The terrible tragedy that had filled so many hearts with consternation, the untimely and mysterious death of Mark Abrams, had long since been numbered with the events of the past. In the Hebrew burial ground, in a suburb of the Queen City, his mortal remains were at rest. Months ago, the grass had sprung, and the flowers of affection blossomed above his pulseless bosom. Upon the seventh day of every week since that dreadful January, the unhappy father and mother had turned their faces devoutly toward the city of their fathers, and offered their fervent prayers. Yet no abatement of sorrow had time brought to the mother’s wounded, bleeding heart. Wearily, and often despairingly, she longed for that untried, unknown life beyond, where she dimly hoped for a reunion with her lost son.
Sarah Mordecai, young, thoughtless, volatile, in the death of her lover was disappointed, but not heartbroken. Recovering from the shock of her sorrow with the buoyancy and elasticity of youth, her repinings scarcely reached beyond the period that brought blossoms to the resting-place of the dead. Let no one censure this young heart that, by reason of its nature, could not sit enshrouded in gloom and sorrow, nor shudder at the thought that when the summer came, with warmth and brightness, she was as light of heart as the birds that carolled in the garden around her spacious home.
Not such the mourning of her disappointed mother. From day to day, since the failure of her cherished hope, regret and disappointment had rankled in her bosom with consuming force. She despised the fate that foiled her plans and purposes, and left the object of her hatred still uncrushed. Leah, with her beauty and unaffected grace, was again to be triumphed over. Again she might not be so successful. Rebecca was cold, cruel, and false-Leah fearful, dispirited, and miserable. Alas! poor Leah Mordecai. Emile Le Grande’s diary.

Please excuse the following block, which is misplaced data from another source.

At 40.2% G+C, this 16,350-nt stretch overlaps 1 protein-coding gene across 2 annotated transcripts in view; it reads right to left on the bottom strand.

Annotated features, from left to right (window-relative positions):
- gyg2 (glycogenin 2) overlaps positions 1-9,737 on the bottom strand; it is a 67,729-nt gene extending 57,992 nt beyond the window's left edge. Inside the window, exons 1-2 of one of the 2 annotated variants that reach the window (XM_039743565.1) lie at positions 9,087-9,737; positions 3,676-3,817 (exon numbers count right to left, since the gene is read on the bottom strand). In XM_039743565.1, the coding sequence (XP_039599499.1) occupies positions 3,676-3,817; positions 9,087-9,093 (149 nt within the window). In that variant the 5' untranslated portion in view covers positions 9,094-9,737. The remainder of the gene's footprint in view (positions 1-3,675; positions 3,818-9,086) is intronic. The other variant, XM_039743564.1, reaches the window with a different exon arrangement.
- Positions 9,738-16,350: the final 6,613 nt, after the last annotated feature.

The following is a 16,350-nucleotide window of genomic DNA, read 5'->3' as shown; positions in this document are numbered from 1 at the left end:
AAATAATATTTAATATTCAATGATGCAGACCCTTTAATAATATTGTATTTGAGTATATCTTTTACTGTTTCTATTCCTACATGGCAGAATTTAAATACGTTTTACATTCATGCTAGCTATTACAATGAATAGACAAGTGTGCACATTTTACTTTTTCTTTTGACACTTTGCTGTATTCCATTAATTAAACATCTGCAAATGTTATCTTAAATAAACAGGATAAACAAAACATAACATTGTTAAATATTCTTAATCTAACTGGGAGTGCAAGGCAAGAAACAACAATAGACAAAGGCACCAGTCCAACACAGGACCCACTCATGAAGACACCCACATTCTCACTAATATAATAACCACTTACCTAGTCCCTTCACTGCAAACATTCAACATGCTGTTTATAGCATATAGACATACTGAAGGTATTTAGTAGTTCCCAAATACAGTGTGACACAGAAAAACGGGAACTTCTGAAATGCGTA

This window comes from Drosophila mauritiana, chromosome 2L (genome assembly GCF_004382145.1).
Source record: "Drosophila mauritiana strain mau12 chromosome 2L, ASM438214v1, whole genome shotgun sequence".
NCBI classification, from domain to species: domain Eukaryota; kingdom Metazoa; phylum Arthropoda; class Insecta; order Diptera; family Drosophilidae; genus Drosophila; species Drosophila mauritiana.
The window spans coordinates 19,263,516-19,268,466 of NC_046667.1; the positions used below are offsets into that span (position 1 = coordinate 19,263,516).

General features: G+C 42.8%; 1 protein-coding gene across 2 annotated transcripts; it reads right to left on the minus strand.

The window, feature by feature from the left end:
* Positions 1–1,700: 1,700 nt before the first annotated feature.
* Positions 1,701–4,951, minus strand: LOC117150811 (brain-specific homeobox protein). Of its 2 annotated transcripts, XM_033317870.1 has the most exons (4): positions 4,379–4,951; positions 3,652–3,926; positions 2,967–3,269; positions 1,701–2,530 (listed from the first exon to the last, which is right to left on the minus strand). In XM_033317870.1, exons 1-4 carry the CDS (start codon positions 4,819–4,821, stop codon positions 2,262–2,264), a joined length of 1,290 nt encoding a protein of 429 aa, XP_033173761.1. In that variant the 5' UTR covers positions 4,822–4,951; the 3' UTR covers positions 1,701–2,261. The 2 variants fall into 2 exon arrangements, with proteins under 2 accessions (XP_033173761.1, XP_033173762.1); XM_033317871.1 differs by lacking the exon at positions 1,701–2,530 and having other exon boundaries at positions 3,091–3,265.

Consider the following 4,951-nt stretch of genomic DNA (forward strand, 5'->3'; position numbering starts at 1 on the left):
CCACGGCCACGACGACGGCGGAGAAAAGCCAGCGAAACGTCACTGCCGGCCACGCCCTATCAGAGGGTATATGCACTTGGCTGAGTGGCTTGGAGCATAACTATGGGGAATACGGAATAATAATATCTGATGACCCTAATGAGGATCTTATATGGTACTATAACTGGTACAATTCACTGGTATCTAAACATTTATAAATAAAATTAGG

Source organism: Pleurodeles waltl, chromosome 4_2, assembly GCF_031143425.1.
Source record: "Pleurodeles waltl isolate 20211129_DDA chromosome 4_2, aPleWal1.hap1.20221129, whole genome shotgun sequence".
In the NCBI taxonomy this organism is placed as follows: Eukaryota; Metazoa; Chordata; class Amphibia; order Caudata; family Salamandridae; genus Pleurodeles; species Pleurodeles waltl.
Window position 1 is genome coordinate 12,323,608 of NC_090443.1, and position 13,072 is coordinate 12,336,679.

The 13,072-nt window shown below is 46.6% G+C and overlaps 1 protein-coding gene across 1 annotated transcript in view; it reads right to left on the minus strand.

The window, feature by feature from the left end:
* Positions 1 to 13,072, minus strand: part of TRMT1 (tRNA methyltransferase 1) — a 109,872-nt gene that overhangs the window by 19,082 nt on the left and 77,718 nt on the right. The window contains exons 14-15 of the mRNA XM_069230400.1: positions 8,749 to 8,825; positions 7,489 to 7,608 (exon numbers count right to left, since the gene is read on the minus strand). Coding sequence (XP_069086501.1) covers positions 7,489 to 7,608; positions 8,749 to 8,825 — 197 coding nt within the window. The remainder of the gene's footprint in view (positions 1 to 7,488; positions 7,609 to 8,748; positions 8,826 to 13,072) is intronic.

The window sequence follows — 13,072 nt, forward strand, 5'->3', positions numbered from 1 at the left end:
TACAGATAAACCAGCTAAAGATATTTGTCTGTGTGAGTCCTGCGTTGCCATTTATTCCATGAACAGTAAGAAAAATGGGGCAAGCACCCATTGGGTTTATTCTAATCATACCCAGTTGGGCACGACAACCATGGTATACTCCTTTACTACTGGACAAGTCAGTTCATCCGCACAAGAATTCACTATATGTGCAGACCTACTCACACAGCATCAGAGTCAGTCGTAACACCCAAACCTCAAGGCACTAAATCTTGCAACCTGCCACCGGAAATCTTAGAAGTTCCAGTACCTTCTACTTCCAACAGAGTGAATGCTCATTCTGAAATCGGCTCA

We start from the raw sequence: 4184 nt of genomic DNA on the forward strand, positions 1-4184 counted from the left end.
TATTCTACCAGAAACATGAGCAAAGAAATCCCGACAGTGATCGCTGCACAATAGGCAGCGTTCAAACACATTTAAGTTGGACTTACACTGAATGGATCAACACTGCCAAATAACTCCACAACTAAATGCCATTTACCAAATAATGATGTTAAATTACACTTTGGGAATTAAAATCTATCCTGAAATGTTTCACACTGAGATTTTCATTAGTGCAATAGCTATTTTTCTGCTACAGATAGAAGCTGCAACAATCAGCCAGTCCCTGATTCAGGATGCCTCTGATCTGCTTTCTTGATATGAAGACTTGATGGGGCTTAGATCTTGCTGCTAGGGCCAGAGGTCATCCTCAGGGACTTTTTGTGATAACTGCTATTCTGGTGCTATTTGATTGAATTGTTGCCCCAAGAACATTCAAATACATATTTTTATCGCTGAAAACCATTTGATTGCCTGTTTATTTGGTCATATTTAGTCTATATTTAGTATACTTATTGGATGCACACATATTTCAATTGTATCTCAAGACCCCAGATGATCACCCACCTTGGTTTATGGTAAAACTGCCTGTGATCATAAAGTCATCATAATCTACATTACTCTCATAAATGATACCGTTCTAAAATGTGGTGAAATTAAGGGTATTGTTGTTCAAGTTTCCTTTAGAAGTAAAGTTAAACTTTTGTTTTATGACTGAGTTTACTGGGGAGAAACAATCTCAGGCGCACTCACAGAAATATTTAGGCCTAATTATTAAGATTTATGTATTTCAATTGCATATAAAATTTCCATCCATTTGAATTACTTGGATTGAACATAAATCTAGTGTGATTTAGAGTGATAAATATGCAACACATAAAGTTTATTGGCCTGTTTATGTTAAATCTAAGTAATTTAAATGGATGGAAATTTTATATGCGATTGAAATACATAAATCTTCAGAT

“August 15.-So sure as my name is Emile, I believe I shall succeed in my endeavor to marry the Jewess. She is beautiful! She receives my attentions more kindly now than she ever did before, and she confesses that she loves me truly. That’s ‘half the battle.’ She seems very unhappy at times, yet only once did she ever hint to me that her life was aught but a summer’s day for brightness. I once thought she loved Mark Abrams, and I hated him for it; but that’s of no use now. ‘Dead men tell no tales.’
“August 20.-Whew! how mother did rave to-day when I intimated that I might possibly marry Leah Mordecai! She asked indignantly what I ’designed to do with Belle Upton, a girl of eminent respectability and an equal of the Le Grande family?’ I mildly suggested that I could not love such a ’scrap of a woman as Belle Upton was; and if she was in love with me, it was without a cause.’ I have paid her some attention, but only to please mother and Helen. She’s too effeminate, if she is so very aristocratic-not half so handsome as ‘ma belle Juive.’ Oh! those dreamy eyes! They haunt me day and night. I believe I am sick with love!”